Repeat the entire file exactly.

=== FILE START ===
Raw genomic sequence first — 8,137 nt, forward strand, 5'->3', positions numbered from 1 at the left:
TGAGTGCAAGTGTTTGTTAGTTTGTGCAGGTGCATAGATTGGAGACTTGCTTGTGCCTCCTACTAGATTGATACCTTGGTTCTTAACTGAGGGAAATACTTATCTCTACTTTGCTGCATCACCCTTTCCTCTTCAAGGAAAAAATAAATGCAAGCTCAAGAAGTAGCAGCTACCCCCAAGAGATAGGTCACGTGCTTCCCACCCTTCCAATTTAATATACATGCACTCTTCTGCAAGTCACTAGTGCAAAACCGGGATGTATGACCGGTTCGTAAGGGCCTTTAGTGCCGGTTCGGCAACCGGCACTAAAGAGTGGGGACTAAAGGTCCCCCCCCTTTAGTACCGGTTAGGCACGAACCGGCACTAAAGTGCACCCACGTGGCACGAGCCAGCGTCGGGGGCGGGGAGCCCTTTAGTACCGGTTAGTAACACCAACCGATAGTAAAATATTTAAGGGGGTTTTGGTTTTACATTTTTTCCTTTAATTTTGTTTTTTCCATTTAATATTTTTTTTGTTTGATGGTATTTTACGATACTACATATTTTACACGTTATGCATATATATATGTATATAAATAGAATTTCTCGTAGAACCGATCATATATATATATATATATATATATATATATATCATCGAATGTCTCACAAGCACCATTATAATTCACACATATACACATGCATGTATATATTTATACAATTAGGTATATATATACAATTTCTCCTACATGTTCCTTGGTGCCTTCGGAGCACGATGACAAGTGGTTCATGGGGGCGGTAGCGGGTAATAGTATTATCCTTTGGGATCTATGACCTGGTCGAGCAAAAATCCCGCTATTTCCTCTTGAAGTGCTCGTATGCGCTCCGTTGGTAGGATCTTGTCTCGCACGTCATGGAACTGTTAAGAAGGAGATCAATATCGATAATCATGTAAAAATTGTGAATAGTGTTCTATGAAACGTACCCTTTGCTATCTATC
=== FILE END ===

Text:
Raw genomic sequence first — 8,137 nt, forward strand, 5'->3', positions numbered from 1 at the left:
TGAGTGCAAGTGTTTGTTAGTTTGTGCAGGTGCATAGATTGGAGACTTGCTTGTGCCTCCTACTAGATTGATACCTTGGTTCTTAACTGAGGGAAATACTTATCTCTACTTTGCTGCATCACCCTTTCCTCTTCAAGGAAAAAATAAATGCAAGCTCAAGAAGTAGCAGCTACCCCCAAGAGATAGGTCACGTGCTTCCCACCCTTCCAATTTAATATACATGCACTCTTCTGCAAGTCACTAGTGCAAAACCGGGATGTATGACCGGTTCGTAAGGGCCTTTAGTGCCGGTTCGGCAACCGGCACTAAAGAGTGGGGACTAAAGGTCCCCCCCCTTTAGTACCGGTTAGGCACGAACCGGCACTAAAGTGCACCCACGTGGCACGAGCCAGCGTCGGGGGCGGGGAGCCCTTTAGTACCGGTTAGTAACACCAACCGATAGTAAAATATTTAAGGGGGTTTTGGTTTTACATTTTTTCCTTTAATTTTGTTTTTTCCATTTAATATTTTTTTTGTTTGATGGTATTTTACGATACTACATATTTTACACGTTATGCATATATATATGTATATAAATAGAATTTCTCGTAGAACCGATCATATATATATATATATATATATATATATATATCATCGAATGTCTCACAAGCACCATTATAATTCACACATATACACATGCATGTATATATTTATACAATTAGGTATATATATACAATTTCTCCTACATGTTCCTTGGTGCCTTCGGAGCACGATGACAAGTGGTTCATGGGGGCGGTAGCGGGTAATAGTATTATCCTTTGGGATCTATGACCTGGTCGAGCAAAAATCCCGCTATTTCCTCTTGAAGTGCTCGTATGCGCTCCGTTGGTAGGATCTTGTCTCGCACGTCATGGAACTGTTAAGAAGGAGATCAATATCGATAATCATGTAAAAATTGTGAATAGTGTTCTATGAAACGTACCCTTTGCTATCTATC